Harrison Stickle – South West Face
A Journey into the unknown
With a vague yearning for the esoteric we toiled up Mill Gill under a fierce sun, collapsing at Stickle Tarn where our day threatened to grind to a halt. It was hot, too hot for lugging sacks laden with climbing gear and what better place than beneath Pavey Ark to fall into a soporific stupor with your feet in the tarn? Unfortunately, with it being our last day in Lakeland for a while our collective consciences wouldn’t allow a day of relaxation so off we went in search of Porphyry Slab, an obscure Vdiff on the South West Face of Harrison Stickle.
Could we find it? No, of course we couldn’t! And what’s more, one of our number (Juggs) couldn’t be bothered to climb either so left his sack below the face and sauntered off to the summit leaving Lucie and I to our own devices. Now then, although we had given up hope of finding our climb, the face looked good for some exploration and a tempting tongue of rough rock threw down an irresistible challenge. So up we went.
At the top of the tongue I found a wide, moderate chimney which provided a delightful ladder up to a steepening. I brought Lucie up and then had one of my habitual wobbles much to my good lady’s chagrin. As is usual in such situations I was offered a raft of unwanted advice which I dismissed sullenly before biting the bullet and receiving a patronising “Well done” from she who must be obeyed. Not only that, before setting off I also had to endure a barrage of obscenities shouted up by Juggs who had returned from the summit and had taken up residence on a grassy couch to watch the action.
Steep diff climbing with a peculiar absence of nut placements brought me to a large ledge where I gathered myself for the epic which was sure to follow. I was imagining all sorts of terrible scenarios in which we would find our way barred by an insuperable obstacle and have to resort to a scary abseil retreat or worse still a helicopter rescue. I needn’t have worried though; Lucie led on and in no time was calling me up to her belay where the face eased off into a delightful airy ridge.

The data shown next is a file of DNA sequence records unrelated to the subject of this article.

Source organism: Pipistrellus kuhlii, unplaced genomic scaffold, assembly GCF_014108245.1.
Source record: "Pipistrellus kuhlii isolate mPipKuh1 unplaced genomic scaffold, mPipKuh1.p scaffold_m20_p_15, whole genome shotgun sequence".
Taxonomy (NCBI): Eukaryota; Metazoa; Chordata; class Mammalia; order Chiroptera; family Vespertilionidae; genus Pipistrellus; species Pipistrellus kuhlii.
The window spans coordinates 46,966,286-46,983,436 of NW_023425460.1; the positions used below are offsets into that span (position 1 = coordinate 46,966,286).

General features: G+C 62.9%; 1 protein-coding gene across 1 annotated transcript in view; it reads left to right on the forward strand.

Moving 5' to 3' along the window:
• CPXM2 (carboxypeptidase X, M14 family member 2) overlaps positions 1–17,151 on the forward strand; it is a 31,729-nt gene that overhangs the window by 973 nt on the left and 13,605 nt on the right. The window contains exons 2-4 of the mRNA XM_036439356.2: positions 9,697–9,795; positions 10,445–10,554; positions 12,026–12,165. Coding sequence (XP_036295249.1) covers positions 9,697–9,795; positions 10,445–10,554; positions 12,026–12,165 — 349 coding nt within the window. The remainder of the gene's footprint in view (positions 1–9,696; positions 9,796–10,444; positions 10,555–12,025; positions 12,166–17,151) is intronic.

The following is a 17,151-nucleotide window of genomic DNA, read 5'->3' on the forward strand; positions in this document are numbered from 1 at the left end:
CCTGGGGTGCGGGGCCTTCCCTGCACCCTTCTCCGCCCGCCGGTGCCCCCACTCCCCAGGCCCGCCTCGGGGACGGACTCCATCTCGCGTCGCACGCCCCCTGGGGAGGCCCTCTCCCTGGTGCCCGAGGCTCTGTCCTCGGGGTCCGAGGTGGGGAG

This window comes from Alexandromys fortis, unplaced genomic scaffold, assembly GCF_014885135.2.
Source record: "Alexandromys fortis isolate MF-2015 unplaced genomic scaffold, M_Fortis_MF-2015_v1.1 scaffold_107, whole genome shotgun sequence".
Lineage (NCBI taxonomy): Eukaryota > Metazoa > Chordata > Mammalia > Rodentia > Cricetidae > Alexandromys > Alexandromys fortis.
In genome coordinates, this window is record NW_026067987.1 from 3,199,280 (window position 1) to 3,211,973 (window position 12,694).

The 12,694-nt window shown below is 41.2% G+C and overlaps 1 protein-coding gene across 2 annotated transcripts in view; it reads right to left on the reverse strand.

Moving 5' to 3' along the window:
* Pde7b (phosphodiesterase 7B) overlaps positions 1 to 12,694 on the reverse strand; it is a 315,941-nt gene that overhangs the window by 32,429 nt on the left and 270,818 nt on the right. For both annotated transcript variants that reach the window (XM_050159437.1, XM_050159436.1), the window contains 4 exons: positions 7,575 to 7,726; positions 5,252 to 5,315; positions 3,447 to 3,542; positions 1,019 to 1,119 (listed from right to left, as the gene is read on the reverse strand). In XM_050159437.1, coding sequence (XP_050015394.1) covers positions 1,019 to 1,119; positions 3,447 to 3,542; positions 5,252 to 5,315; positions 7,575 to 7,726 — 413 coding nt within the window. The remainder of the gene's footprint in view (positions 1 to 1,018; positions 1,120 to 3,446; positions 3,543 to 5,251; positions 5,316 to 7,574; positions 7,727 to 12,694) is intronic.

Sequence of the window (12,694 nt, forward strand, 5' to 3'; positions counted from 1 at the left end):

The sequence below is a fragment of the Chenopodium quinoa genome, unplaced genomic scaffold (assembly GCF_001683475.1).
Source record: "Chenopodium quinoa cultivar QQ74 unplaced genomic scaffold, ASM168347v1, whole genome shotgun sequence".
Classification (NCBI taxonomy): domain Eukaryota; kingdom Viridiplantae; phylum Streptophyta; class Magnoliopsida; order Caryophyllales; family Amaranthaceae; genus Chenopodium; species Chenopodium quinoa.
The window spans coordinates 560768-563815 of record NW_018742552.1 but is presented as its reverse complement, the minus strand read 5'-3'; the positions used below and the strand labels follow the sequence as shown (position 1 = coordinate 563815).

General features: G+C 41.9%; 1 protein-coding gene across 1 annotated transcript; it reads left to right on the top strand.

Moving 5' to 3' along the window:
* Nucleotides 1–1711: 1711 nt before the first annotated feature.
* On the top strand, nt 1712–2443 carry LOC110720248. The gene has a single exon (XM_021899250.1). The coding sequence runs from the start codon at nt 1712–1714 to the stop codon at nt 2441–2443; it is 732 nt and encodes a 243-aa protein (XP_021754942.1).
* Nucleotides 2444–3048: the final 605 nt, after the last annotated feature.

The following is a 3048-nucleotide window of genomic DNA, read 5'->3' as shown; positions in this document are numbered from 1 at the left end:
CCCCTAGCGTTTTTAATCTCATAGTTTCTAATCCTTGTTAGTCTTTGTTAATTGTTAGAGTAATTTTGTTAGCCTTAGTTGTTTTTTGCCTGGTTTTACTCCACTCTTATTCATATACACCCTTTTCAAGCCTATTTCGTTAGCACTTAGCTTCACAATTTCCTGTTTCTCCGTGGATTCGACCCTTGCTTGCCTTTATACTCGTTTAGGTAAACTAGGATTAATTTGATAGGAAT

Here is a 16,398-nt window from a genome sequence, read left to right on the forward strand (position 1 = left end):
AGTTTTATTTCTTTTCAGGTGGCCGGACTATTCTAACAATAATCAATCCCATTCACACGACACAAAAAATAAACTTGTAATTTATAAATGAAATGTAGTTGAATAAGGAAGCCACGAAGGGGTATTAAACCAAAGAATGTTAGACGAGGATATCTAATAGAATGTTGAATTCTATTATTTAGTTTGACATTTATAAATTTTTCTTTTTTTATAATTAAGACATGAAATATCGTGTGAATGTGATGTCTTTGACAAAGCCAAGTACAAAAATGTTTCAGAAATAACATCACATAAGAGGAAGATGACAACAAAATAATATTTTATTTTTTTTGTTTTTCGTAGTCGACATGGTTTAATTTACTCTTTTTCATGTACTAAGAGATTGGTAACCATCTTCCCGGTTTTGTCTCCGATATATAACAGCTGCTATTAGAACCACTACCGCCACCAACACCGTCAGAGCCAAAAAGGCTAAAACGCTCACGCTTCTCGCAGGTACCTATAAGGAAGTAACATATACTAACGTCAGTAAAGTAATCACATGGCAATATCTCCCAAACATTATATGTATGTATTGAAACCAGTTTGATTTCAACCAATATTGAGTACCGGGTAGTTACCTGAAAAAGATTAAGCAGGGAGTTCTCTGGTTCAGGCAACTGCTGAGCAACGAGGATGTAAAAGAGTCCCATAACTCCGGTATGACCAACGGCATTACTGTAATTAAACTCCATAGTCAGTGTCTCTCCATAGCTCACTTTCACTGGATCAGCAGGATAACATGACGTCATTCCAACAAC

Now I could take in the wonderful surroundings and enjoy the building anticipation of hitting the summit to revel in the admiration of the gathered masses. And that’s pretty much how it went. I expertly set up my belay all too aware of the attention I was attracting (but exhibiting an outward show of superior nonchalance) and when done I called for Lucie to “Climb when ready” in the most masculine voice I could muster. Ten seconds later she emerged over the ridge dragging 40 metres of rope behind her; so much for my belay!
Atop Harrison Stickle we sat at length and gazed upon Langdale’s green and very pleasant strath all the way to Windermere and beyond. I felt extremely good, for Harrison is an old favourite of mine and to have ‘mountaineered’ a route up the very face of the bugger gave me a real sense of accomplishment and pride. Lucie less so, asking me why I have to take her on these easy scrambles?
On our descent laughter was replaced with concern when the big yellow taxi came to pick up a poor unfortunate who had fallen in Dungeon Ghyll. All’s well that ends well though and we are told that the faller is safe, well and will make a full recovery. I hope their ordeal won’t put them off the hills for too long and like us they will soon be thinking about their return to Great Langdale…they don’t call it great for nothing you know!